WaPo Columnist: 'Is Darrell Issa the New Joe McCarthy?'

Washington Post columnist David Ignatius (a foreign editor and business editor of the Post in the 1990s) asked a bizarre question on the badly-named 'PostPartisan" blog: "Is Darrell Issa the new Joe McCarthy?" Clearly, the Post knows that when a liberal blurs you with McCarthy, they mean you are a life-wrecking, fact-mangling monster fueled by demons like ambition and alcohol. The headline is designed for web traffic, since the normally calm Ignatius concluded: "Issa doesn't come across as a McCarthyite." But Issa calling Team Obama "corrupt" was deeply upsetting to the Posties. Wrote Ignatius:

It was scary, frankly, to hear Issa describe the executive branch under President Obama as "one of the most corrupt administrations." What on earth was he talking about? This is an administration that has often tied itself in knots with petty ethical rules. Issa's comment bordered on demagogy.

When you see the righteous gleam in Issa's eye, recall other zealous congressional investigators who claimed to be doing the public's business but ended up pursuing vendettas. I think of Robert F. Kennedy's ruthless pursuit of labor "racketeering" when he was chief counsel of the Senate Permanent Subcommittee on Investigations. And, more chilling, I think of Sen. Joseph McCarthy's use of that subcommittee to probe what he imagined was Communist Party subversion in America.

"What he imagined"? It was common before the Soviet Union fell to pretend there were no Communist Party members in the federal government, but evidence out of the Soviet archives and the declassified Soviet memos of the Venona Project strongly underlined that the people doing the "imagining" were liberals who claimed there were no communists in the bureaucracy.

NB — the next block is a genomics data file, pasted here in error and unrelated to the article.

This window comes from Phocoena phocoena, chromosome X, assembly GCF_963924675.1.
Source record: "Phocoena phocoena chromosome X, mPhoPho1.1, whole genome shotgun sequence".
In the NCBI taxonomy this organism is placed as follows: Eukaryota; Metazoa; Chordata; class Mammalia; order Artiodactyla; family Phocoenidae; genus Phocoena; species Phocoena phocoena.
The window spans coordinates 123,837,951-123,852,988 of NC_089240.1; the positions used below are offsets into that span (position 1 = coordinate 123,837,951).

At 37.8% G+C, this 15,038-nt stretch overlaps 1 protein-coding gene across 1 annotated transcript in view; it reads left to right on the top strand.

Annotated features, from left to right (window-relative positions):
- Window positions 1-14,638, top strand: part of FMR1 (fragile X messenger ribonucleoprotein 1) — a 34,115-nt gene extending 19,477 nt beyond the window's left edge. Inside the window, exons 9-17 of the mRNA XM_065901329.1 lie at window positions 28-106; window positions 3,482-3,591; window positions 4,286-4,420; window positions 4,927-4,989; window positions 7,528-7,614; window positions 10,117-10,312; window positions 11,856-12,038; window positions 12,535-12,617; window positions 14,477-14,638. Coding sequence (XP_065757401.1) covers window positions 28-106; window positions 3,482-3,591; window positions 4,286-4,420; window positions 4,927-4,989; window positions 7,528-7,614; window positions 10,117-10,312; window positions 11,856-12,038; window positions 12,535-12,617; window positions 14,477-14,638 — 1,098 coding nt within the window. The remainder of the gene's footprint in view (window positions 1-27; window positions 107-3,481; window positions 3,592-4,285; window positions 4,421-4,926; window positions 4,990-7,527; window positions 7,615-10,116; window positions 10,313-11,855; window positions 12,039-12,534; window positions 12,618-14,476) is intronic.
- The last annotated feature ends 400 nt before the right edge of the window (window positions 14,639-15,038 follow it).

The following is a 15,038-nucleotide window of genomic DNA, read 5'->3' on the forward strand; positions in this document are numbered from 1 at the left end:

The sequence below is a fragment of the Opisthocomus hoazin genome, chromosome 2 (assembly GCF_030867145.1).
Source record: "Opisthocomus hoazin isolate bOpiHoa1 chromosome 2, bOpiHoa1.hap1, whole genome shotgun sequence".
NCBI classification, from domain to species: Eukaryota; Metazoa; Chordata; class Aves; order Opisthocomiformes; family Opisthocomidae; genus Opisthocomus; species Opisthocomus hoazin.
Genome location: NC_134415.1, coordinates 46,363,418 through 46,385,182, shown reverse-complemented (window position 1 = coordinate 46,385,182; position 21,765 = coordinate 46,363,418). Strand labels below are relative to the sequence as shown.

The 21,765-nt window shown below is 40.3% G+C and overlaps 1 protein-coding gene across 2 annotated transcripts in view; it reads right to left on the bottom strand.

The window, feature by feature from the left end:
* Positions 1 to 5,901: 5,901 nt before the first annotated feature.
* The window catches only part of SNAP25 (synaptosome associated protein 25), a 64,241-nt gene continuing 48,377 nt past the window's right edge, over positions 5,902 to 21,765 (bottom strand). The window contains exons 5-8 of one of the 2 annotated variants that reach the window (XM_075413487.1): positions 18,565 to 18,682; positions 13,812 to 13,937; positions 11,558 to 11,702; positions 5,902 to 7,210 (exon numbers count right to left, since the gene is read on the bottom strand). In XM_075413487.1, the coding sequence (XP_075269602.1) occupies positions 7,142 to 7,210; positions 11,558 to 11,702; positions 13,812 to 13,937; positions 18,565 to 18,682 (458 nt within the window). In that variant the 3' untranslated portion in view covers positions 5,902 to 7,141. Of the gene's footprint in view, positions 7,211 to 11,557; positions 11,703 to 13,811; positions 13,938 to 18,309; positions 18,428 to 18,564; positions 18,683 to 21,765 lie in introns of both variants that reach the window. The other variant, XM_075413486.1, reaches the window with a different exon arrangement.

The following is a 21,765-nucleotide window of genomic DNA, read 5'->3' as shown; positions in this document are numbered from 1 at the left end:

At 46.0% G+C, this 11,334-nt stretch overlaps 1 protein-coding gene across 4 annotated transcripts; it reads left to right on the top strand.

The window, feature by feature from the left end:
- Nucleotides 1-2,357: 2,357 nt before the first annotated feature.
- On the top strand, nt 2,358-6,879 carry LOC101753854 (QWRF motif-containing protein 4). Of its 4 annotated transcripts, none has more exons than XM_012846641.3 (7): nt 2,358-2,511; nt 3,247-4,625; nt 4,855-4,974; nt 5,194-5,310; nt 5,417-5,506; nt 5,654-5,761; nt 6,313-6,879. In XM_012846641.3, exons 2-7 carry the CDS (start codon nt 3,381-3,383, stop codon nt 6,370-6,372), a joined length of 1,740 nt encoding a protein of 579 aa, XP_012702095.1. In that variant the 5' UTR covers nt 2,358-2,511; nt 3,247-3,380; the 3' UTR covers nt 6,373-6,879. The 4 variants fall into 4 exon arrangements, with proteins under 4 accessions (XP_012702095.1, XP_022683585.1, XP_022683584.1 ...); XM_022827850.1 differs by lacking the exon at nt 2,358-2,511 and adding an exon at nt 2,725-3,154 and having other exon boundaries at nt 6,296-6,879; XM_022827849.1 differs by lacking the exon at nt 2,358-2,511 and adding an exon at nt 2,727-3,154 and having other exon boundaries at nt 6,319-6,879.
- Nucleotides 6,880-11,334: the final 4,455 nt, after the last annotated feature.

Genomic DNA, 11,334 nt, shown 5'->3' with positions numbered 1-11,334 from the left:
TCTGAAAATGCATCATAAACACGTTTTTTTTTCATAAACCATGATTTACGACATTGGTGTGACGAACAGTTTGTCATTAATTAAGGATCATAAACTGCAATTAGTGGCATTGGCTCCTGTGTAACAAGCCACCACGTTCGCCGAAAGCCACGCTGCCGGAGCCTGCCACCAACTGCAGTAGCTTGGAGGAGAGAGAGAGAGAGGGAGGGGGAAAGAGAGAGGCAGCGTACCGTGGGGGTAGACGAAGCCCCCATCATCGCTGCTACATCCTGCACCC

It's almost as telling to see Ignatius dismissing "petty ethical rules" as raising any problem for Obama, their hero. Even in Liberal Land, they've admitted corruption is a problem -- when "petty ethics" were a political ploy. (See Team Obama dismiss their head of the Minerals Management Service for failing to clean out the "Bush corruption" fast enough during the oil-spill fiasco.)

Ignatius claims to be troubled that Issa's committee will use a "partisan knife" -- as if liberal Rep. Henry Waxman was the pure essence of nonpartisanship??

Issa proposes to use his new post as chairman of the House Oversight and Government Reform Committee to investigate six major topics, ranging from corruption in Afghanistan to the misdeeds of Fannie Mae and Freddie Mac. They're all worthy subjects, but with each you can see the twist of a partisan knife.

Reading Issa's agenda, he seems to alternate between seeking less government interference (as in his probe of "government hyperregulation" of business) or more (as in his inquiry about "government strategy for combating" Wikileaks) -- depending on how he can best stick it to the Democrats.

Ignatius ended: "Issa doesn't come across as a McCarthyite. Indeed, he has struck me as one of the smarter and more creative members of the Republican caucus. But he now has the whip in his hand, and investigative power, as we have so many times in American history, can be grotesquely abused." This is the way Washington journalists intimidate polticians: call it a pre-smear, a whiff of the smears to come. The only thing that's been grotesquely abused are the McCarthy analogies.

[Hat tip: Smotley]

Tim Graham
Tim Graham
Tim Graham is Executive Editor of NewsBusters and is the Media Research Center’s Director of Media Analysis